Second, though the report is only being released as I write this, it will be interesting to see if its future critics – and those attempting to replicate its results – discover some selection bias at work in the creation of Mount Sinai’s worker cohort (this is only an example of a possible problem and may not prove in the long run to be a decisive one). Since government spending on special health measures for the Ground Zero workers has been a hot-button political issue – as the Mount Sinai scientists doing the study well know – the scientists have been eager to stress the financial dire straits of the workers in their study. As Dr Robin Herbert, co-director of Mount Sinai’s World Trade Center Worker and Volunteer Medical Screening Programme, told the New York Times, ‘Our patients are sick, and they will need ongoing care for the rest of their lives’ (such a confident long-term projection about ostensibly mysterious illnesses is itself a troubling sign that there is something more than scientific objectivity at work at Mount Sinai). But in stressing the neediness of Ground Zero workers, Mount Sinai inadvertently draws attention to the fact that their cohort of workers is an unusual one in at least one way: a full 40 per cent of them are reportedly lacking health insurance.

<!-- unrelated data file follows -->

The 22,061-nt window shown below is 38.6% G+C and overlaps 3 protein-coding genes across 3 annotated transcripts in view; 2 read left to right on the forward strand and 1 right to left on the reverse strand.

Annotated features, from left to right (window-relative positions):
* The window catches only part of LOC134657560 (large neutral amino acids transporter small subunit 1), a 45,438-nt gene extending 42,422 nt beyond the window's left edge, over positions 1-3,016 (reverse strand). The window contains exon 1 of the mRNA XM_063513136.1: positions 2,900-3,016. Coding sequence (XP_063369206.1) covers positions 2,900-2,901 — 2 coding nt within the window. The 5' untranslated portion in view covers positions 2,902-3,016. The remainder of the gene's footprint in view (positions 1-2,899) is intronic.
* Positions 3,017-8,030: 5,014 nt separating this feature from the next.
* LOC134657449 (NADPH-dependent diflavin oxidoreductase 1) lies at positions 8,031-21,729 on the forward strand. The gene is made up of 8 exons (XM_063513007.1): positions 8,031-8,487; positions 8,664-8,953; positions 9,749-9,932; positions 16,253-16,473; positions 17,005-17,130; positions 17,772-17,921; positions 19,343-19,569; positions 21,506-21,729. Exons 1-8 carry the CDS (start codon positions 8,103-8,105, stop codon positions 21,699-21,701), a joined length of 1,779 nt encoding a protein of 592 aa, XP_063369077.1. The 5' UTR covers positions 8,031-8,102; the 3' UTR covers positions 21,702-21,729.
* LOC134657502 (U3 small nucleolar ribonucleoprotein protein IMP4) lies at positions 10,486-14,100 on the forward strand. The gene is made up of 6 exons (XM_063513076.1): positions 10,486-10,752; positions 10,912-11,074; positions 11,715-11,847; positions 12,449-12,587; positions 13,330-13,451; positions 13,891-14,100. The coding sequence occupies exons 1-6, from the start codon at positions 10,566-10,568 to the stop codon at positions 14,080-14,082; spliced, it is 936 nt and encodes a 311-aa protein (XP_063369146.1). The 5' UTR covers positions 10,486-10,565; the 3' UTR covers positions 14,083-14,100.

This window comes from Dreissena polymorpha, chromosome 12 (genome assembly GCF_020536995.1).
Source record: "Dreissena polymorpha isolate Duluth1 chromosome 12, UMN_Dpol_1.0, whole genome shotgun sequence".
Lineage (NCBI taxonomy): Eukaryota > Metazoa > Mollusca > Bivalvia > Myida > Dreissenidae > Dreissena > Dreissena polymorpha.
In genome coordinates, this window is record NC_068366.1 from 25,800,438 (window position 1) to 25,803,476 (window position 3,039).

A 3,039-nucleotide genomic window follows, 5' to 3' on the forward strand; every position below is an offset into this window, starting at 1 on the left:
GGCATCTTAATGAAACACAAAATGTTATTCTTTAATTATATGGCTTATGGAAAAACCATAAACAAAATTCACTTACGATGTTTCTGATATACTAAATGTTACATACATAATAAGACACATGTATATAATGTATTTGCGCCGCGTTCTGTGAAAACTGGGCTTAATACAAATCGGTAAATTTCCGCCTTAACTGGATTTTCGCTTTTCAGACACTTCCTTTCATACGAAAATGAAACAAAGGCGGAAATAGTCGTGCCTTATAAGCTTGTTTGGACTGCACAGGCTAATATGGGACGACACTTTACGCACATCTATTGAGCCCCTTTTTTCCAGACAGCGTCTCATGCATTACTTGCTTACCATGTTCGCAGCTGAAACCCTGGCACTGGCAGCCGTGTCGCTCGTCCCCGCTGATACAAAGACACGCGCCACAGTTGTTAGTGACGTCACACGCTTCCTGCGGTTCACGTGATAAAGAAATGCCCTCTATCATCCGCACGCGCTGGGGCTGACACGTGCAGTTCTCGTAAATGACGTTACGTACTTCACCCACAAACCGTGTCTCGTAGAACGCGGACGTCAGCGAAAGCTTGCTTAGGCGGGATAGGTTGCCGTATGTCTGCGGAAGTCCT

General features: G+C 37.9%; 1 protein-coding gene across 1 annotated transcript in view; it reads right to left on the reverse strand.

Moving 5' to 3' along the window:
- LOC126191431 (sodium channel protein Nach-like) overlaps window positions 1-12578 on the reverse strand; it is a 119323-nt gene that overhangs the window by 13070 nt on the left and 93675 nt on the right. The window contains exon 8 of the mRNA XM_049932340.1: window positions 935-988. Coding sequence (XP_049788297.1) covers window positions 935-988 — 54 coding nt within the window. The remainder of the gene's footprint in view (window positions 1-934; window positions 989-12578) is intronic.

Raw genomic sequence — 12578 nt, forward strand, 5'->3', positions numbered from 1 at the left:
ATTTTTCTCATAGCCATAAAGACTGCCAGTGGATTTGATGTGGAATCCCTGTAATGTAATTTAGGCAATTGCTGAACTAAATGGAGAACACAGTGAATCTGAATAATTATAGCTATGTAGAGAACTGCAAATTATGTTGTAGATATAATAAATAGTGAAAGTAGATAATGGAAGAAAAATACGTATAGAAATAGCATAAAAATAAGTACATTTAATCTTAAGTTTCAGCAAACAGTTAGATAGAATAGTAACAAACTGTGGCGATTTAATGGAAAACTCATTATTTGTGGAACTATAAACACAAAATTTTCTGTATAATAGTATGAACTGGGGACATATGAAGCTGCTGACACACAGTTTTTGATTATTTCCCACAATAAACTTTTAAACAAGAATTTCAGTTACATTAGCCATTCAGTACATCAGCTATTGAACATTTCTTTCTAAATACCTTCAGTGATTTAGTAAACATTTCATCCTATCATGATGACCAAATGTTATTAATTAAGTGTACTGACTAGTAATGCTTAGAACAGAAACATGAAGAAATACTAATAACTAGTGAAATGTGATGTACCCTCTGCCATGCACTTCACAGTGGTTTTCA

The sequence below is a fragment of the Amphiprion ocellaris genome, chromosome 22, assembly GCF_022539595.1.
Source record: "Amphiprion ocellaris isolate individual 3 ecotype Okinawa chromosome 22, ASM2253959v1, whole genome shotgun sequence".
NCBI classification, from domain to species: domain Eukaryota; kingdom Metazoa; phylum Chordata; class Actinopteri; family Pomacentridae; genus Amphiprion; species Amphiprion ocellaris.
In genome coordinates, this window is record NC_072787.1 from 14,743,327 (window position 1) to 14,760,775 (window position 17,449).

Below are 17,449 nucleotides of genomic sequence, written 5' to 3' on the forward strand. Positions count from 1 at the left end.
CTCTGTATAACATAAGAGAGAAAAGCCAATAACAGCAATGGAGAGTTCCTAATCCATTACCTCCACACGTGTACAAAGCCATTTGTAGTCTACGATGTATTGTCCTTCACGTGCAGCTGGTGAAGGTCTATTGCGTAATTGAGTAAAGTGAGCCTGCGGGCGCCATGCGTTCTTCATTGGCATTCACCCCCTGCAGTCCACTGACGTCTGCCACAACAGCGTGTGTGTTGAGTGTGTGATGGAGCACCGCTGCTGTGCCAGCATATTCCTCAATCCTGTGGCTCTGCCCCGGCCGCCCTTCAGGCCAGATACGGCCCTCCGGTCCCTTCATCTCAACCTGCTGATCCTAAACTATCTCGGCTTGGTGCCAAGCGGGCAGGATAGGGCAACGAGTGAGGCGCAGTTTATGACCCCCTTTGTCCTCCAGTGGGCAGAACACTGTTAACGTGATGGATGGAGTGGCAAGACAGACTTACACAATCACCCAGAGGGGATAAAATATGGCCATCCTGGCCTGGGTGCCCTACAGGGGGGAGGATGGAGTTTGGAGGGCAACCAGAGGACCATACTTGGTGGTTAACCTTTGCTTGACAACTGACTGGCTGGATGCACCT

A Census Bureau study released the same week as the Mount Sinai report shows that only 16 per cent of Americans lack health insurance. The Mount Sinai study reported a doubling – to 28 per cent – in the number of people reporting breathing problems among Ground Zero workers in their study relative to the number among the general population. Might the stress of being without insurance itself increase the frequency of self-reported breathing difficulties? This is made more likely if the breathing difficulties are defined broadly enough that some 13 per cent of the general American population report such problems, as the study says. The percentage of the general population reporting severe lung impairment or other more clearly physically-measurable problems would be far lower. Socioeconomic considerations are not a vague excuse to dismiss the workers’ complaints, but we know, for instance, that asthma rates are substantially higher among New York City poor than among the general population, without knowing exactly why.